Toxicology is a field in and of itself. Any element or molecule you can put in your body by swallowing, snorting, smoking, applying, injecting, inserting, or bathing in (Did I miss any?) is a topic for toxicologists. And because there are a lot of particles out there, it’s a big field. (We’ll skip radiation.)
We ER docs do what we can to simplify. Whether we know about the offending particle or not, we typically call the poison hotline too for generally great advice… and also because it looks good medico-legally on a chart. In CA the number is 800-222-1222. In parallel we try to stabilize the patient. The first real conversational branch point in overdose care is determining “accidental or intentional.”
Intentional is a toxicopsychosocial combo pack for some long future post. So let’s stick with accidental.
Here’s a real example from that realm. My pediatric patient’s mother was just diagnosed with depression and was then prescribed Zoloft. She hadn’t yet taken a single tablet when she discovered her infant on the carpet surrounded by pills, and an empty bottle, while suckling a couple in his mouth. After a close recount, 6 pills were missing, which led to an ER visit, followed by an ambulance ride to a children’s hospital for treatment and monitoring.
When we talk about medication “side effects” this scenario may sometimes be neglected. Two ER bills and an ambulance ride plus guilt can’t be good for depression. Luckily the kid turned out fine.
You may be surprised to learn how much our care for overdoses is shaped by acetaminophen (Tylenol). Of the countless particles in your medicine cabinet and garage, it’s the one weirdo that will keep you in the ER far longer than you may expect. Acetaminophen overdose is easily treated if caught early, but life threatening when discovered 8-12 hours later.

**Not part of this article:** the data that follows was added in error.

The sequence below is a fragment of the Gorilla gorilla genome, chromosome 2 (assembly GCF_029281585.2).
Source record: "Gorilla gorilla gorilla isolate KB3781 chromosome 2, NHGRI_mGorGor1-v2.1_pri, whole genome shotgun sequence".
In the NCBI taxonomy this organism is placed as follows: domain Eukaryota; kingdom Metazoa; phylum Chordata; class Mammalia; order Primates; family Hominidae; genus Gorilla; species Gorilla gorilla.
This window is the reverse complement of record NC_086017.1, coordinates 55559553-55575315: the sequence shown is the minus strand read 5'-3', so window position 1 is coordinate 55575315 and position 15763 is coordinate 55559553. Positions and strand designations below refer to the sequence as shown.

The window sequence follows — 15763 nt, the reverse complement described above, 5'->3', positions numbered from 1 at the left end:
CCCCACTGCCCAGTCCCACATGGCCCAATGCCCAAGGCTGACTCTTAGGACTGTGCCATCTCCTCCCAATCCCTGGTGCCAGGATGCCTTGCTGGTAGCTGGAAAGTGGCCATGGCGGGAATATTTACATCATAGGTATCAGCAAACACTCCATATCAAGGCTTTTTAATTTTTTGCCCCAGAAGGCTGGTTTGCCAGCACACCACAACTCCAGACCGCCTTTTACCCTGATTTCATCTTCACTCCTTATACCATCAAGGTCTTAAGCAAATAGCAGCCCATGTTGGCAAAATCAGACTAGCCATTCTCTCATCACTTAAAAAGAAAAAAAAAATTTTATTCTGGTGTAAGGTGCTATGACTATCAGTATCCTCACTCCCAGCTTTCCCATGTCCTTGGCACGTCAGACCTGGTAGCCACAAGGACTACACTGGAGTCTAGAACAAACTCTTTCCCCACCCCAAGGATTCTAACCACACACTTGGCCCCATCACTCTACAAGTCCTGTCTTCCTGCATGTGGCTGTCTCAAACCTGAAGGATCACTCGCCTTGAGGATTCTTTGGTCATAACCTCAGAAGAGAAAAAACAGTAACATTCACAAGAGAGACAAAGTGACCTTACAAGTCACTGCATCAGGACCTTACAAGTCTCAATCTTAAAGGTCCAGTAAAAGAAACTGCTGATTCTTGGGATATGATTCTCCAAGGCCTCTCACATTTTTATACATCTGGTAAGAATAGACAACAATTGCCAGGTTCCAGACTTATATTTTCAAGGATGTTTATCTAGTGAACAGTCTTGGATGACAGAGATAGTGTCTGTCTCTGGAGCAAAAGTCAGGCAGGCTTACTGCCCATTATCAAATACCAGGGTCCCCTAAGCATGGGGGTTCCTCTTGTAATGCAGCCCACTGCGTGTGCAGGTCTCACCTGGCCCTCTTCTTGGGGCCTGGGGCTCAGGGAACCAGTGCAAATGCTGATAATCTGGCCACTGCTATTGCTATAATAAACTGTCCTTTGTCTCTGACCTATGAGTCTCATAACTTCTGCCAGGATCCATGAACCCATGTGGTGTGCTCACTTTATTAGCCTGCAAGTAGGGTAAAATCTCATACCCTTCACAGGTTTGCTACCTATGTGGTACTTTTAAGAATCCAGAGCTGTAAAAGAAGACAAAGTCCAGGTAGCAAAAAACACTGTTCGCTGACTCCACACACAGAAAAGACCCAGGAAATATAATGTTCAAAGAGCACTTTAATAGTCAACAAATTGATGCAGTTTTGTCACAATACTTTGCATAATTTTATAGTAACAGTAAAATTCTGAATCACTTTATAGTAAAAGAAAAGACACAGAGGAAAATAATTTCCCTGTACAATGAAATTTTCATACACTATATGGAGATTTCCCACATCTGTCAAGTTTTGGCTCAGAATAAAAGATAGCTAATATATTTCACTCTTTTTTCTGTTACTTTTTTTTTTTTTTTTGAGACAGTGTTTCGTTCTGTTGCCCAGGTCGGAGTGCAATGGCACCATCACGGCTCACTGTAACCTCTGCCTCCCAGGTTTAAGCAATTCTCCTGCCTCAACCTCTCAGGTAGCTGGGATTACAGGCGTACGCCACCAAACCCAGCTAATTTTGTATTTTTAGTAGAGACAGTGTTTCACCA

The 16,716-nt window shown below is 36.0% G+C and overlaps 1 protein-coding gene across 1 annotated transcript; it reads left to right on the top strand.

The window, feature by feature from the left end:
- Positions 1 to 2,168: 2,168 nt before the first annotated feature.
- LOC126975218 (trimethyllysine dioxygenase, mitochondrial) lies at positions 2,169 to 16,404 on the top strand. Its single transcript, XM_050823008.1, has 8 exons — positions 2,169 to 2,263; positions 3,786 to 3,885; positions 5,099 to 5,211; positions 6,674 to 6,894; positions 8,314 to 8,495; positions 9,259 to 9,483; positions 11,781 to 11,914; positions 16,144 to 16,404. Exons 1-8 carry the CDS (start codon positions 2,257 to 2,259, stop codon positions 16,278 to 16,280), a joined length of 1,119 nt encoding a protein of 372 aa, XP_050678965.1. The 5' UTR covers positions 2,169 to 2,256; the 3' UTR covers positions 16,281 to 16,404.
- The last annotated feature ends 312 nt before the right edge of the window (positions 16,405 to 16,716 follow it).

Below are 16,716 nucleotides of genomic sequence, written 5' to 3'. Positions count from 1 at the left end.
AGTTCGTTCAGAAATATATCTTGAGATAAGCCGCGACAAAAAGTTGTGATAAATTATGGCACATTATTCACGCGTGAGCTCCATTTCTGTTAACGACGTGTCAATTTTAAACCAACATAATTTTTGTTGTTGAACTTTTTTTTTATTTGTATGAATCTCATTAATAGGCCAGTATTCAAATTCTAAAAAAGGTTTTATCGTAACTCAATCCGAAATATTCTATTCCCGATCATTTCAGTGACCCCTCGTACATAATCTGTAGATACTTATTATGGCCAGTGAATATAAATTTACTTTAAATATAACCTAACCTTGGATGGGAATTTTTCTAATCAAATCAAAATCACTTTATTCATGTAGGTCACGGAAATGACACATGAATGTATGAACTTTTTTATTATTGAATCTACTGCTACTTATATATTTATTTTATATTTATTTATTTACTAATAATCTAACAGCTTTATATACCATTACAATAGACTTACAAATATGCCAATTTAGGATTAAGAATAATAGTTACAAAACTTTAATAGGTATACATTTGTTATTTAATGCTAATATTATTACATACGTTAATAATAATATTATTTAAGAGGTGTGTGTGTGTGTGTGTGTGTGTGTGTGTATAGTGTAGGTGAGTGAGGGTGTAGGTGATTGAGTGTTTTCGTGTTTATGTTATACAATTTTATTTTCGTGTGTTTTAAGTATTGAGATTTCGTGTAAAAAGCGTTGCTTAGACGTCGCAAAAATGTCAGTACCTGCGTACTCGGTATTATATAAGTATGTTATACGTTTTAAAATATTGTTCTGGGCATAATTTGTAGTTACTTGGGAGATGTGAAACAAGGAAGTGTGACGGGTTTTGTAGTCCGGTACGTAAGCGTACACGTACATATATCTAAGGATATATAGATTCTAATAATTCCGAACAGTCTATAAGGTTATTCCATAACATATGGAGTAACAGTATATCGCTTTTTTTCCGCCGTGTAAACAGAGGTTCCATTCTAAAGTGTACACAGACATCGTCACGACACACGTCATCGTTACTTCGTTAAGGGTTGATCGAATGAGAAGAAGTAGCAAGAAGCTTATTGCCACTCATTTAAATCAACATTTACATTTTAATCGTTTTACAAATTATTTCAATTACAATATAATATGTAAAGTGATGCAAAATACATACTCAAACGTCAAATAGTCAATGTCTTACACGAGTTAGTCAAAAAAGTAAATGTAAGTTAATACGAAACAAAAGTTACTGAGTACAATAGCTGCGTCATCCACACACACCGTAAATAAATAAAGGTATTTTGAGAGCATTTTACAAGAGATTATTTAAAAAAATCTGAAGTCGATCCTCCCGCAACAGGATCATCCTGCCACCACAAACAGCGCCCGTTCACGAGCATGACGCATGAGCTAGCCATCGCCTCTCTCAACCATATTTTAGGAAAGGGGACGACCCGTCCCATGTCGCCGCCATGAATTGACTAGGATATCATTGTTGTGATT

Ipecac was once used for inducing vomiting, but it has since died, thankfully, along with “stomach pumping.” Today patients are instead frequently treated with charcoal, which is our favorite molecular sponge. It works well for most big molecules/meds, but less so for smaller particles like lithium, iron, antifreeze, acids, some of which require dialysis or more specific antidotes.
As we wait for patients to drink charcoal we typically check electrolytes and blood counts, and sometimes blood levels for meds like acetaminophen, aspirin, phenytoin, valproic acid, digitalis, ethylene glycol and others. EKGs, pulse oximeters and cardiac monitors are used as well to keep an eye from a distance. Pregnancy tests and drugs screens may be done too for fine tuning.
The large majority of overdoses do just fine if patients arrive alert and breathing. Of course, less so if not.
Long story short… lock away your pills and take only those you absolutely need. My father’s mantra is to “take the minimum dose needed to get the job done.” (He’s a math guy. Would have lost his mind in medicine.)
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